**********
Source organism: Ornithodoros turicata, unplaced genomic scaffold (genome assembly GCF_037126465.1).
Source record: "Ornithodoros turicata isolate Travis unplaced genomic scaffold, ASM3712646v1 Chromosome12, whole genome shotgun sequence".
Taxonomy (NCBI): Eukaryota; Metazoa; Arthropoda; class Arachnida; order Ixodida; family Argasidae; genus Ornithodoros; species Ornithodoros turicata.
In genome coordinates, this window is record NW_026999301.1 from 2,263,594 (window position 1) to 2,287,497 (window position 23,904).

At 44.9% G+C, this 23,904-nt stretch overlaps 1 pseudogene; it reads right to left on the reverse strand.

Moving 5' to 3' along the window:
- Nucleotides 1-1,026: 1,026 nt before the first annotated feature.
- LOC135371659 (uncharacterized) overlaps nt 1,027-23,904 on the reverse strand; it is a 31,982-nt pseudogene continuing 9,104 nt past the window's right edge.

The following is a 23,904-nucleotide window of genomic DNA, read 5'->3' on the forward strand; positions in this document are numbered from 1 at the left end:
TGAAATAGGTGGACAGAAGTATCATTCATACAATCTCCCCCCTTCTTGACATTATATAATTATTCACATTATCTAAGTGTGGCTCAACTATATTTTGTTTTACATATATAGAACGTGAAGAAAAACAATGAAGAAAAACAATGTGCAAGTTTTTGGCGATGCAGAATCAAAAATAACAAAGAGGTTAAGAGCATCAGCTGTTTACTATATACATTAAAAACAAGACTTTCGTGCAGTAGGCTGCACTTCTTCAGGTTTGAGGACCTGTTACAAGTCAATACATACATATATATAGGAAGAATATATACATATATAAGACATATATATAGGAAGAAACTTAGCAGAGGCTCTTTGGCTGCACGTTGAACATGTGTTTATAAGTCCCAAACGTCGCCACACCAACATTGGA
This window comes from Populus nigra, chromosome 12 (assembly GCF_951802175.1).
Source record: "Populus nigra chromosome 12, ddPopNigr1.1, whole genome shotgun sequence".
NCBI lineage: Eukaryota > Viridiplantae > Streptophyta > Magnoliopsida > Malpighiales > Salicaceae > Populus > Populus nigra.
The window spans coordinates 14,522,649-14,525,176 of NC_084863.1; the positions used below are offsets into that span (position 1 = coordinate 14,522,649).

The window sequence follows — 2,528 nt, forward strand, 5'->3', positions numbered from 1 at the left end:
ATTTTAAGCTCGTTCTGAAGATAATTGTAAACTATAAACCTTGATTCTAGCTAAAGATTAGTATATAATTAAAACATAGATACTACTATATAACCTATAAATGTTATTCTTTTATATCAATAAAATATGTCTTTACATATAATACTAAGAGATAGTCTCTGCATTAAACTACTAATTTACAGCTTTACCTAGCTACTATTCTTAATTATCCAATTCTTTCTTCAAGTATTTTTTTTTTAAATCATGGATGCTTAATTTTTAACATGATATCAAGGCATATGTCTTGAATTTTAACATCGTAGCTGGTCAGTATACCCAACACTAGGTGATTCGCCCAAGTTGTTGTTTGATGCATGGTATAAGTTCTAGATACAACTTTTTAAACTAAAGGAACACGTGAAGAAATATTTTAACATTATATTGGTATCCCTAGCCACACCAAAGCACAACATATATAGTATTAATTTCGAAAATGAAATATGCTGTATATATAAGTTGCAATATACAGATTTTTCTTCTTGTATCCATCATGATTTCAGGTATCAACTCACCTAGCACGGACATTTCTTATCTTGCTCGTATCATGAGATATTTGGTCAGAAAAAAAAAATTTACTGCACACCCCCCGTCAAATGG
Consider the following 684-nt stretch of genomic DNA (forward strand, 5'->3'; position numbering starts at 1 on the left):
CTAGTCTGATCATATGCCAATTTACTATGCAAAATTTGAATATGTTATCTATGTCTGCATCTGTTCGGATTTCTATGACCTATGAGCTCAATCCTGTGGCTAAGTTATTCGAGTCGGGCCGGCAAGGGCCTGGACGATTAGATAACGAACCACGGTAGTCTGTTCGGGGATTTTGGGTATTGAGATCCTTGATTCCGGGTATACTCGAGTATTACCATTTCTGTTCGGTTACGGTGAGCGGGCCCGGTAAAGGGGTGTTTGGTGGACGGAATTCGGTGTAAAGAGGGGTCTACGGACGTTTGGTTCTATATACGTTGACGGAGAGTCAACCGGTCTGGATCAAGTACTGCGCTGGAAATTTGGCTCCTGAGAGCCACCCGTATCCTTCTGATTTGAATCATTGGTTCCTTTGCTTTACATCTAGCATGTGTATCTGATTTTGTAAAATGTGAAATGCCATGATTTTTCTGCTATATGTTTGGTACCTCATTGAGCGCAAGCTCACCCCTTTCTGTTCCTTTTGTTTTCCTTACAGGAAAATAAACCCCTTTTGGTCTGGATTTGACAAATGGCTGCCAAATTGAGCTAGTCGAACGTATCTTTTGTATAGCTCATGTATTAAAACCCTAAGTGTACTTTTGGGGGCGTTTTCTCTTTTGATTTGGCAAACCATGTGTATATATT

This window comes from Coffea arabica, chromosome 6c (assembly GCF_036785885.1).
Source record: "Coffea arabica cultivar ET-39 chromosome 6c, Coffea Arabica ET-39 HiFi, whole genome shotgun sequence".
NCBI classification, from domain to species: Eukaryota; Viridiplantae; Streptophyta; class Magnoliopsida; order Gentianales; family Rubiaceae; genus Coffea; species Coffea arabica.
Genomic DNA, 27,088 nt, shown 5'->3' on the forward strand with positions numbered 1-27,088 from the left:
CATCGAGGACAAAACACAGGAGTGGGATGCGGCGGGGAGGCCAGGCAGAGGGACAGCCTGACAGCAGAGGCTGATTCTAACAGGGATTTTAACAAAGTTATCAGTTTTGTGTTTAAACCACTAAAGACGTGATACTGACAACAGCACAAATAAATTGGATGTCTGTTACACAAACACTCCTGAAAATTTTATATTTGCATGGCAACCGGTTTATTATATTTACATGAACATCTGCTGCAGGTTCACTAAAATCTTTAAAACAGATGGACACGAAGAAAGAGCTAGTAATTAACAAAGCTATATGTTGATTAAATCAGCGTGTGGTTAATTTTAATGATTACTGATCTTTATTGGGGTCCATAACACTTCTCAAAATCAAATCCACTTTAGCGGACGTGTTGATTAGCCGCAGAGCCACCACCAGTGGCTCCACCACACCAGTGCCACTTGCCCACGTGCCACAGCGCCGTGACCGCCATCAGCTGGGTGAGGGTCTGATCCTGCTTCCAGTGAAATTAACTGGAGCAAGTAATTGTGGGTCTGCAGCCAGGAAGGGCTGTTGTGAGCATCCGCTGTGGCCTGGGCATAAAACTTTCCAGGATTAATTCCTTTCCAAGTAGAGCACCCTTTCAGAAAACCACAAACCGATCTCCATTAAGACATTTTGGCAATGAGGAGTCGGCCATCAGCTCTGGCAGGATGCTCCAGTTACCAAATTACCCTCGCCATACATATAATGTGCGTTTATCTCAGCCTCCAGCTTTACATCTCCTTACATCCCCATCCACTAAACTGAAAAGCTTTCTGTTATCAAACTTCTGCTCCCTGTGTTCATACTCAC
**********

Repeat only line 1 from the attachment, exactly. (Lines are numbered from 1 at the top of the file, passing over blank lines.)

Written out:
Source organism: Ornithodoros turicata, unplaced genomic scaffold (genome assembly GCF_037126465.1).